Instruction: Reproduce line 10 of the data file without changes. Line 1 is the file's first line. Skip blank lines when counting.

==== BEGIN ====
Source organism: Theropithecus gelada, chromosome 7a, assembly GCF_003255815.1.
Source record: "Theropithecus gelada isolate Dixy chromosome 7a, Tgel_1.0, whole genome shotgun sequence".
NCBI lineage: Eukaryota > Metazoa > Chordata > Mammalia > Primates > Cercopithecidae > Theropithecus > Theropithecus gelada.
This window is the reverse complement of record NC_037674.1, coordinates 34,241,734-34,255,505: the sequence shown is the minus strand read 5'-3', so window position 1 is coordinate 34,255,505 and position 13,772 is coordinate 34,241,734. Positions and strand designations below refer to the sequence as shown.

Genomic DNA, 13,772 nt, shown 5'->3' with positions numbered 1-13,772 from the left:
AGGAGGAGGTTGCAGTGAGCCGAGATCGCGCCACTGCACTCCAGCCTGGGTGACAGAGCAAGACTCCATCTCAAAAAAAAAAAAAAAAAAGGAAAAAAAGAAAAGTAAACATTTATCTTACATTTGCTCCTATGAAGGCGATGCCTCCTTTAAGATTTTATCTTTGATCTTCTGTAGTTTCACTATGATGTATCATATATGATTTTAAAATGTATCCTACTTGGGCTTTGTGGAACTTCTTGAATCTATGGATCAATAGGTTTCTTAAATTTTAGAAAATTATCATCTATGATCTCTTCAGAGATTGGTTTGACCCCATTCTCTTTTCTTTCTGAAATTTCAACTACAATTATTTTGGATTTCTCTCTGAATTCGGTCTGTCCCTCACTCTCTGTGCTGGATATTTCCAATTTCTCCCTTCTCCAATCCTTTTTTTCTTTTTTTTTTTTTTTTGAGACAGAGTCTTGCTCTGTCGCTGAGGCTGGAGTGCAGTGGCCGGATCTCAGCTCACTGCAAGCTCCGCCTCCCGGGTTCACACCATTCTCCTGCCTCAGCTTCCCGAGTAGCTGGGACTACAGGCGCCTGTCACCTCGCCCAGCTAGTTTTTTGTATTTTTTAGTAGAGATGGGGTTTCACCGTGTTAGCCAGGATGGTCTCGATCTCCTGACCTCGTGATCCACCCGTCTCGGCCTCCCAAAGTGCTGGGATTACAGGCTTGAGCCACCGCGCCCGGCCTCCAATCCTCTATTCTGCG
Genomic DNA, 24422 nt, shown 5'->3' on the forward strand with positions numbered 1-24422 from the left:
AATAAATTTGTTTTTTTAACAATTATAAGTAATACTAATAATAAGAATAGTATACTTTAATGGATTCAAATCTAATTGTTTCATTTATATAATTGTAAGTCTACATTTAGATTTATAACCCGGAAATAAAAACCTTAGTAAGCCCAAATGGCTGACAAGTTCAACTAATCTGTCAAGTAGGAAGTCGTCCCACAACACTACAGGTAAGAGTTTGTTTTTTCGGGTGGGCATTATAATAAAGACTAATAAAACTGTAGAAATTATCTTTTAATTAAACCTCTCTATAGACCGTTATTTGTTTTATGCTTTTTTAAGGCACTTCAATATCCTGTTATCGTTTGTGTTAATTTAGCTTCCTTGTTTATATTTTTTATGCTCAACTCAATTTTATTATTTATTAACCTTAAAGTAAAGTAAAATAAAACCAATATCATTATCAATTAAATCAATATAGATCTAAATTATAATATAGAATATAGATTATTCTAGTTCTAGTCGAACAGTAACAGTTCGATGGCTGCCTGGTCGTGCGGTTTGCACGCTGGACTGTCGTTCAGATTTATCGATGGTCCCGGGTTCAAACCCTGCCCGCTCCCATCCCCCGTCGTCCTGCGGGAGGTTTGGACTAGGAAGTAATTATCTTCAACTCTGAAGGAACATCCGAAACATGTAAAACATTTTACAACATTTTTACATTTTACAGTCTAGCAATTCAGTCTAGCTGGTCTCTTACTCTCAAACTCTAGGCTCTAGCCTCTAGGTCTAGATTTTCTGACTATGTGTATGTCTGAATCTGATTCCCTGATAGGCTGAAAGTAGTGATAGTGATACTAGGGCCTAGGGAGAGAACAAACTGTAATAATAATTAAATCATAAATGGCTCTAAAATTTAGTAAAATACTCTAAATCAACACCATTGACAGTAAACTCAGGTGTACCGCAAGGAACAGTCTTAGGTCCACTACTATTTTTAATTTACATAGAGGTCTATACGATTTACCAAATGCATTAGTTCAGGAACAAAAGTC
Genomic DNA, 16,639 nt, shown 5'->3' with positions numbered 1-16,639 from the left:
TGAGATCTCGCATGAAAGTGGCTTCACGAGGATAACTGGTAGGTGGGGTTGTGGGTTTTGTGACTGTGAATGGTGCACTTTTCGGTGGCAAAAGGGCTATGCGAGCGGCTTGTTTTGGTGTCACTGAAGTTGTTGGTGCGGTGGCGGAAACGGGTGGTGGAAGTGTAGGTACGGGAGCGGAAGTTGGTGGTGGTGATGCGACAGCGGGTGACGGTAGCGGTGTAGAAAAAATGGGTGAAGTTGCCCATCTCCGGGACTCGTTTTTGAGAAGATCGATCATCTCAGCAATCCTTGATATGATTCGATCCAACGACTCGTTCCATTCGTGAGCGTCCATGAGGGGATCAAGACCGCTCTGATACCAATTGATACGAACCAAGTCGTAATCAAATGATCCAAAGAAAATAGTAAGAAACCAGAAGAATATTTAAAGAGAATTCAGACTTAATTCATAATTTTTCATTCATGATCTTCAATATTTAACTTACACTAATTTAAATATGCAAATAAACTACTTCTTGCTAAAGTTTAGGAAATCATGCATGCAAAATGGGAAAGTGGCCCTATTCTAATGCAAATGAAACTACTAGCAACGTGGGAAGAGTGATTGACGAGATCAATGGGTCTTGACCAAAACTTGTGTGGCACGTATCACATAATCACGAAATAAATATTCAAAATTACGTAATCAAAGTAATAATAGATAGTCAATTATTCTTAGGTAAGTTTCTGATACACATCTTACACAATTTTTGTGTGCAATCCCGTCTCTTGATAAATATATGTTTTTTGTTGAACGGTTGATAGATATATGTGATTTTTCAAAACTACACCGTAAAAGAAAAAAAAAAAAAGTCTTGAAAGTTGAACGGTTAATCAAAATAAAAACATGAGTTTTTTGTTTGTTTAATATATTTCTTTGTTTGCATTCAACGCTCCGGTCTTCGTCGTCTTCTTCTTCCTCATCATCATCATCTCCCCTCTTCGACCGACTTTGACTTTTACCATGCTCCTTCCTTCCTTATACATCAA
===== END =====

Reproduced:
TGAGATCTCGCATGAAAGTGGCTTCACGAGGATAACTGGTAGGTGGGGTTGTGGGTTTTGTGACTGTGAATGGTGCACTTTTCGGTGGCAAAAGGGCTATGCGAGCGGCTTGTTTTGGTGTCACTGAAGTTGTTGGTGCGGTGGCGGAAACGGGTGGTGGAAGTGTAGGTACGGGAGCGGAAGTTGGTGGTGGTGATGCGACAGCGGGTGACGGTAGCGGTGTAGAAAAAATGGGTGAAGTTGCCCATCTCCGGGACTCGTTTTTGAGAAGATCGATCATCTCAGCAATCCTTGATATGATTCGATCCAACGACTCGTTCCATTCGTGAGCGTCCATGAGGGGATCAAGACCGCTCTGATACCAATTGATACGAACCAAGTCGTAATCAAATGATCCAAAGAAAATAGTAAGAAACCAGAAGAATATTTAAAGAGAATTCAGACTTAATTCATAATTTTTCATTCATGATCTTCAATATTTAACTTACACTAATTTAAATATGCAAATAAACTACTTCTTGCTAAAGTTTAGGAAATCATGCATGCAAAATGGGAAAGTGGCCCTATTCTAATGCAAATGAAACTACTAGCAACGTGGGAAGAGTGATTGACGAGATCAATGGGTCTTGACCAAAACTTGTGTGGCACGTATCACATAATCACGAAATAAATATTCAAAATTACGTAATCAAAGTAATAATAGATAGTCAATTATTCTTAGGTAAGTTTCTGATACACATCTTACACAATTTTTGTGTGCAATCCCGTCTCTTGATAAATATATGTTTTTTGTTGAACGGTTGATAGATATATGTGATTTTTCAAAACTACACCGTAAAAGAAAAAAAAAAAAAGTCTTGAAAGTTGAACGGTTAATCAAAATAAAAACATGAGTTTTTTGTTTGTTTAATATATTTCTTTGTTTGCATTCAACGCTCCGGTCTTCGTCGTCTTCTTCTTCCTCATCATCATCATCTCCCCTCTTCGACCGACTTTGACTTTTACCATGCTCCTTCCTTCCTTATACATCAA